Use extra quality time or positive reinforcement as a reward for good behavior. For example, if your child has positive behavior for a few days, you can suggest playing a board game or baking something with them. Sometimes you’ll need to do this more often. Each child is different and their needs (as well as your time and energy availability) should be considered.
Punishing a child is not as effective as using rewards or praise. Focusing on rewards instead of punishments will help your child’s behavior in the long run. It’s always important to reward positive behavior rather than punishing negative behavior. It isn’t wrong to praise kids for staying on track, even if that’s what is required, they just need to know what they’re doing is good and you are proud of them!
5. Lead by example.
A significant aspect of positive parenting is to model what you expect. It’s vital to parent by example. Children tend to copy their parents. Teaching them manners and respectful behavior is essential, of course, but it can be pointless in the end if you don’t show them how to use their manners and how to behave respectfully.
Children learn by mimicking others. If you’re respectful towards them, they will be respectful towards others. It’s not as helpful to just teach, they need to be shown what respectful behavior is daily.
Another way to lead by example is to apologize to your children when you’re wrong. This is a big one most of us miss out on, but it’s an awesome learning opportunity for our kids to see us apologize when we make mistakes.
6. Follow through.
Following through is another cornerstone of positive parenting. Threatening consequences over and over again without following through on them will show your child that what they do isn’t bad and that they will not get in trouble for it, even if you get upset over it.
This doesn’t mean you should punish your child for everything they do; it means you shouldn’t set up a consequence if you’re not going to follow through on it. Showing your child that they can’t always get out of consequences for negative behavior is vital.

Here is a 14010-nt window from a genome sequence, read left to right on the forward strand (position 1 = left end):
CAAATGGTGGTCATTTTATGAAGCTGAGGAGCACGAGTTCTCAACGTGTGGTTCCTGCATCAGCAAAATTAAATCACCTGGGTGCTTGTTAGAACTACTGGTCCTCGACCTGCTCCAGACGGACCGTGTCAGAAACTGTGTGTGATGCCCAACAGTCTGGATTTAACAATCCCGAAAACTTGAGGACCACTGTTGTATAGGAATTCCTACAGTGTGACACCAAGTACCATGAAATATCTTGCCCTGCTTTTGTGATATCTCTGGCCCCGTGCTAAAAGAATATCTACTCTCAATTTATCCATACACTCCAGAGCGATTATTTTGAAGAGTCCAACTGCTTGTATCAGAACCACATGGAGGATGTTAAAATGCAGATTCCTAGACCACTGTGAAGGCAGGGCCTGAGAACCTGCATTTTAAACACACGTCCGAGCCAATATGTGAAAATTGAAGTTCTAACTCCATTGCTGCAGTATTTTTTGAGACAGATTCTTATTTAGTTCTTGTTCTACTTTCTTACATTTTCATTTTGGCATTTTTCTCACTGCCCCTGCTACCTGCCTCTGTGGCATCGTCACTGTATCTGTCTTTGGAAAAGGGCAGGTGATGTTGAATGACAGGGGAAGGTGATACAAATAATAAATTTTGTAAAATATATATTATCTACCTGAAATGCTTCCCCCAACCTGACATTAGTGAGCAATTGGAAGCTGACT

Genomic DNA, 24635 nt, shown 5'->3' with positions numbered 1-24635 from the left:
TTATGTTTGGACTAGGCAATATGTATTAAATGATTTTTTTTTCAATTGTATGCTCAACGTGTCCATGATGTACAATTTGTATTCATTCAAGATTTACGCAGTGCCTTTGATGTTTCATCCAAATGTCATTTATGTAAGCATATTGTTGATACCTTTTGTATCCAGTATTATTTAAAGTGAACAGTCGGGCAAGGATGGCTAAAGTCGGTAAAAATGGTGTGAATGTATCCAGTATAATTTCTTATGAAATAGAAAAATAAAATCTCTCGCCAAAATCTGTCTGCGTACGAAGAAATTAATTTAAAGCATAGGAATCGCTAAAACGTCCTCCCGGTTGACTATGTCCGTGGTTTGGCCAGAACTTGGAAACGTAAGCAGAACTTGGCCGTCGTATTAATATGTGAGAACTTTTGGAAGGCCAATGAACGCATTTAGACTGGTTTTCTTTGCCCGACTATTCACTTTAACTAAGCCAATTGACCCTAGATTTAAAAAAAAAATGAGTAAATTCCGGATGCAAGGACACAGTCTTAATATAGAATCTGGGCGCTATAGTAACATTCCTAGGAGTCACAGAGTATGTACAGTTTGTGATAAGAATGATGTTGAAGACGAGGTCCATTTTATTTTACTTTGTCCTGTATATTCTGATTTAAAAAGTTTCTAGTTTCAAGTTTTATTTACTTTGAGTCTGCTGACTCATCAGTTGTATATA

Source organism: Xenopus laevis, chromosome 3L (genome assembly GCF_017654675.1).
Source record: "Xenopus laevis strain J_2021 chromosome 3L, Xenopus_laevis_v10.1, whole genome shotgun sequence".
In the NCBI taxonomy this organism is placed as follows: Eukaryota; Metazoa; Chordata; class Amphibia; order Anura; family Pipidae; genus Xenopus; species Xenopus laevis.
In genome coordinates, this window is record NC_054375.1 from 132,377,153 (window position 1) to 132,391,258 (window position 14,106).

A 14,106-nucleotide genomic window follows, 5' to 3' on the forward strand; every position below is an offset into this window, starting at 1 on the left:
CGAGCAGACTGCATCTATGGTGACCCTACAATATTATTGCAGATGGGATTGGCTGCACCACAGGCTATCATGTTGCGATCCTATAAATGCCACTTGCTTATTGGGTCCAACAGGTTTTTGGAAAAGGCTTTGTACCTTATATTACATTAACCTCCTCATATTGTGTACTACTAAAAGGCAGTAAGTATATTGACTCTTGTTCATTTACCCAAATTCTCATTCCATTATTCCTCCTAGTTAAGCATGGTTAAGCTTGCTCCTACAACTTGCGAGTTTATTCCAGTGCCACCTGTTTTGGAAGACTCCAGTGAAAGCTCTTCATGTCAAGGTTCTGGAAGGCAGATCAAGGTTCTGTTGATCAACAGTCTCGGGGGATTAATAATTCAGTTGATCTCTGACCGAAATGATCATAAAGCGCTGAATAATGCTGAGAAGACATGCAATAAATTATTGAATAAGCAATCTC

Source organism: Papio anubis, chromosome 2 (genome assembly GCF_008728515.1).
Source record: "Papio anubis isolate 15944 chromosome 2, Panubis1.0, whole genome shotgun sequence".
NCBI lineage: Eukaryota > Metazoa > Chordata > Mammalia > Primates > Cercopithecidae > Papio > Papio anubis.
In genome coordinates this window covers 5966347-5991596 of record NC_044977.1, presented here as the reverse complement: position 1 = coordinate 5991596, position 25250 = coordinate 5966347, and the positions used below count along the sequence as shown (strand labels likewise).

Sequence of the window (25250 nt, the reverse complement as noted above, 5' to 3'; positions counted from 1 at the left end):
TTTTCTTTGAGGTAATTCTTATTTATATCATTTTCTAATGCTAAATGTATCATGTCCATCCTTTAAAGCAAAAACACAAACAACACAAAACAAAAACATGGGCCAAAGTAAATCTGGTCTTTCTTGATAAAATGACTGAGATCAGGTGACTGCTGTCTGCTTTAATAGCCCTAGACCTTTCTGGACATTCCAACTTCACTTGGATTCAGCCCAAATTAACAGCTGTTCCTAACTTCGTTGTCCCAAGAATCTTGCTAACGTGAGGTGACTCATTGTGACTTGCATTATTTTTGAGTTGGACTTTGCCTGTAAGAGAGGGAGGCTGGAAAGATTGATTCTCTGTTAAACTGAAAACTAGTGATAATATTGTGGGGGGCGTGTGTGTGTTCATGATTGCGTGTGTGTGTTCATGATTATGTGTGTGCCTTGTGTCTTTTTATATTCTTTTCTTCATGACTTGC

This isn’t only said for consequences, it also goes for actions and rewards. For example, if you tell your child that if they get good grades, they will get ice cream, and you don’t follow through on your side of the reward. That will show them that their grades are not meaningful to you and that you’re not as proud of them. Don’t make promises that you cannot keep because it can cause your child to not trust you.
Related Post: 7 Days of Practical Self Care for Moms
7. No more yelling!
One of my favorite positive parenting tips for toddlers and young children is to stop yelling. As a loud and passionate person, I know this one can be a challenge for me. One of the most essential parts of positive parenting is to stop the yelling. There is never a need to yell at your child unless they are running out into traffic or trying to touch a hot stove, aka dangerous situations. In pretty much all other situations, there are other ways to get through to them instead of raising your voice. You don’t like to get yelled at, so your child likely doesn’t either.
Take a look at this book Stop Yelling and Love Me More, Please!
Many parents tend to get upset and yell too often. Yelling only escalates the situation. Yelling at your child will teach them that it’s okay to yell back. When a parent raises their voice or says mean things when they’re upset, it teaches them to do the same when they’re upset. Yelling conveys anger while a stern tone communicates authority.
Even if you are a big yeller, you can learn how to stop yelling when you get frustrated with your kids.
Positive Parenting Tips for Toddlers Toolbox
If you’re interested in learning more about positive parenting for toddlers and young children, take a look at this Parenting Toolbox! There are 125 activities that therapists use to manage emotions and create positive behaviors in kids! The best part is that you can get it for less than $20!
Here are a few additional resources to help build your toolbox and start your positive parenting journey:
- Parenting Preschoolers
- The Whole Brain Child Workbook
- Toddler Parenting Book Set
- How to Raise Emotionally Intelligent Children
What positive parenting tips for toddlers do you need to work on the most?
No matter what it is, don’t beat yourself up over it. You’re not alone! Learning to not raise my voice as a passionate person with a strong personality is taking time. Parenting is tough and doesn’t come with a handbook. Keep working on building positive relationships with your kids and the rest will come in time!